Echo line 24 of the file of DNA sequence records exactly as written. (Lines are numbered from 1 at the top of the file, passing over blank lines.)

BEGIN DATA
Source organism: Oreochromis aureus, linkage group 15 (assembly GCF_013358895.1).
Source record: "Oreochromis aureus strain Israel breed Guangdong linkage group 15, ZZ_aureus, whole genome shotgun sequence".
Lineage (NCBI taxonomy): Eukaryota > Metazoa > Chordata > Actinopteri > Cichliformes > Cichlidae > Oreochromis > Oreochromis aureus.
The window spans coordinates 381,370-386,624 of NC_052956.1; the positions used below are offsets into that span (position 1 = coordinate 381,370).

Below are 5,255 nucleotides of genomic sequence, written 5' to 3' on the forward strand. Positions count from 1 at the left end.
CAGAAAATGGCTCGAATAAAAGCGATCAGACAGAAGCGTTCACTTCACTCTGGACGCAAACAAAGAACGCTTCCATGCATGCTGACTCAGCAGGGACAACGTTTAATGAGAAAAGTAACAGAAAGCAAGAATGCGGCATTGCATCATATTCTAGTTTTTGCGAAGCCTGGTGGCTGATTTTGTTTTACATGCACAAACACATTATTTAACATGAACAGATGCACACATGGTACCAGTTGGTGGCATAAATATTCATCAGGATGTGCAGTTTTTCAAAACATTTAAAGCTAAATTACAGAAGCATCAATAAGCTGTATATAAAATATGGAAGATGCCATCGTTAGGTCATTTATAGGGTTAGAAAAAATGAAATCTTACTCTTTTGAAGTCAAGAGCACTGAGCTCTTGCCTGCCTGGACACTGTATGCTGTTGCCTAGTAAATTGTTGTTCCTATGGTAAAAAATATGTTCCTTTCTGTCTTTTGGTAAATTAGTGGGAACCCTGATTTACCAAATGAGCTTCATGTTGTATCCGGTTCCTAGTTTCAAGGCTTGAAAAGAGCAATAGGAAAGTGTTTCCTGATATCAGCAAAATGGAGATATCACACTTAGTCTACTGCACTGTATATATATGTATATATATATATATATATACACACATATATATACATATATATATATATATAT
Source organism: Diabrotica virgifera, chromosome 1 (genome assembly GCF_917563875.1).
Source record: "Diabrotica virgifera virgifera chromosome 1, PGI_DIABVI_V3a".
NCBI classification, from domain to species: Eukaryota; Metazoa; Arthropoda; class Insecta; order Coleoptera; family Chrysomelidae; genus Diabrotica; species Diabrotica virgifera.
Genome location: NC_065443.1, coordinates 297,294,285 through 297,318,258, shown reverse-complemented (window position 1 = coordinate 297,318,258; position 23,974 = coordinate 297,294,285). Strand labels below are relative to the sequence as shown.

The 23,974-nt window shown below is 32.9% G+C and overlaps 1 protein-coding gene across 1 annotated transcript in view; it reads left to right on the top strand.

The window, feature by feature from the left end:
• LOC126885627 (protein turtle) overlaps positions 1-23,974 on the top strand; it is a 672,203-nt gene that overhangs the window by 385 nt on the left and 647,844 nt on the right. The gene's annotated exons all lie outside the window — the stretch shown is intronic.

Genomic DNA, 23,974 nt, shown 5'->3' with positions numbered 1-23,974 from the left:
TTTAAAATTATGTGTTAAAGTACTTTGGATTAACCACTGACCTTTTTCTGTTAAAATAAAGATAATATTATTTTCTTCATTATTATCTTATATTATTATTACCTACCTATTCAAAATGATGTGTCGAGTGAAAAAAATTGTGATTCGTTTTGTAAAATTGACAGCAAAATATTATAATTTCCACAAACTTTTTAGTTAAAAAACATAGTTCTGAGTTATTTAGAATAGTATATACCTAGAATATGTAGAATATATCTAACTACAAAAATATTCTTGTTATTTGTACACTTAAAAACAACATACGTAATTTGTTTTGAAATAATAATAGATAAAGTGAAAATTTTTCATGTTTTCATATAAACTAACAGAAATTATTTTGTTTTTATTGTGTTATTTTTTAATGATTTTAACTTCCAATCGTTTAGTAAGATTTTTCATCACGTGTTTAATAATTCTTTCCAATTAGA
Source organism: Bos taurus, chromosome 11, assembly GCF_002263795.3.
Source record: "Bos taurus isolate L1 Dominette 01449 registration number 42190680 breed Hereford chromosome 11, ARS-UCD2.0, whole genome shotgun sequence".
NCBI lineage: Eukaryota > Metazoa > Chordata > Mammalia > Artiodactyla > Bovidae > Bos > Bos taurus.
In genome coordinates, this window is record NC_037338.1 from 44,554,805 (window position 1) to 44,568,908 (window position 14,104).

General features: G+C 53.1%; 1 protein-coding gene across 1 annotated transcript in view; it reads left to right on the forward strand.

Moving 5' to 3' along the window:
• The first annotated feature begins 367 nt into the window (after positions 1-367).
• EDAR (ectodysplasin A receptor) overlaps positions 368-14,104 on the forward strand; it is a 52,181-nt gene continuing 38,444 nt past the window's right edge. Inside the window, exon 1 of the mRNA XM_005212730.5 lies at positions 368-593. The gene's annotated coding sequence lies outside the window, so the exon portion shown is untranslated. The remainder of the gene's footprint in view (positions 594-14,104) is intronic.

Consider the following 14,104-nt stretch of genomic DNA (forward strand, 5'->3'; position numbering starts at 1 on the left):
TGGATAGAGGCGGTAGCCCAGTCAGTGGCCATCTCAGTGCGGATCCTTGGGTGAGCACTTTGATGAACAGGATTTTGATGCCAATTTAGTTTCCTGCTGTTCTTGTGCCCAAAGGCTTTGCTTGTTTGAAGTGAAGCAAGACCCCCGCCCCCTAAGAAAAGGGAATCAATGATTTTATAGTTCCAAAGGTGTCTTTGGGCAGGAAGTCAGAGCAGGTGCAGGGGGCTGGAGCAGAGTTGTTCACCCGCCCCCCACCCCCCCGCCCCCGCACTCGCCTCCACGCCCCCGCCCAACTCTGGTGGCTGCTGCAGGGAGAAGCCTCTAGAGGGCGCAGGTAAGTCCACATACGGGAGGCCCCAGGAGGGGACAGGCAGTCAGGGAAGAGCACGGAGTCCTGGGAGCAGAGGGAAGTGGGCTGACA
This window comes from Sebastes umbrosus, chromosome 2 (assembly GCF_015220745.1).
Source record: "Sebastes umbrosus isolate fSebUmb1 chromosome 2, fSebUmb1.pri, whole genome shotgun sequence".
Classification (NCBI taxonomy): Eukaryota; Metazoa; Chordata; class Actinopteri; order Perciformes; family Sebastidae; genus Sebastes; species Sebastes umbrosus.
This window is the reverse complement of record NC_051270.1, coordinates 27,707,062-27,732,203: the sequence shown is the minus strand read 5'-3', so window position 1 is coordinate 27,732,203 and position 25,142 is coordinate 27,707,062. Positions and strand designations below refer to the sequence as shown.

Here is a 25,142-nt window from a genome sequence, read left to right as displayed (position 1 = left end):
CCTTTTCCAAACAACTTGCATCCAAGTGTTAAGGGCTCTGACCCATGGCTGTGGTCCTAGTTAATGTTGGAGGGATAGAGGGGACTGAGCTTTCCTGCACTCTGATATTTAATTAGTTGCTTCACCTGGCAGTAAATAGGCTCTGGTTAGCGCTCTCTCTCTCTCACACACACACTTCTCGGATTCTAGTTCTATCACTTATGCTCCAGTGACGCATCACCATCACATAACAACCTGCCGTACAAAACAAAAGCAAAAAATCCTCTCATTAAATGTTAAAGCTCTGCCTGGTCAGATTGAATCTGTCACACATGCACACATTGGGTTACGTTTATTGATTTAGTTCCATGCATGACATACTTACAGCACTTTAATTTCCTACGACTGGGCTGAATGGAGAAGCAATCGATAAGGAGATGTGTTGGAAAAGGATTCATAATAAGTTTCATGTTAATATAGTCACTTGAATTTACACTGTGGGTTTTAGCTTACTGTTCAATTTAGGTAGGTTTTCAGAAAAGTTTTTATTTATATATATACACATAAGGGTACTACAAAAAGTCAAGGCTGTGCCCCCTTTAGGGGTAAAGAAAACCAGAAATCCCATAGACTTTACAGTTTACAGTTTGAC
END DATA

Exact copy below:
Consider the following 14,104-nt stretch of genomic DNA (forward strand, 5'->3'; position numbering starts at 1 on the left):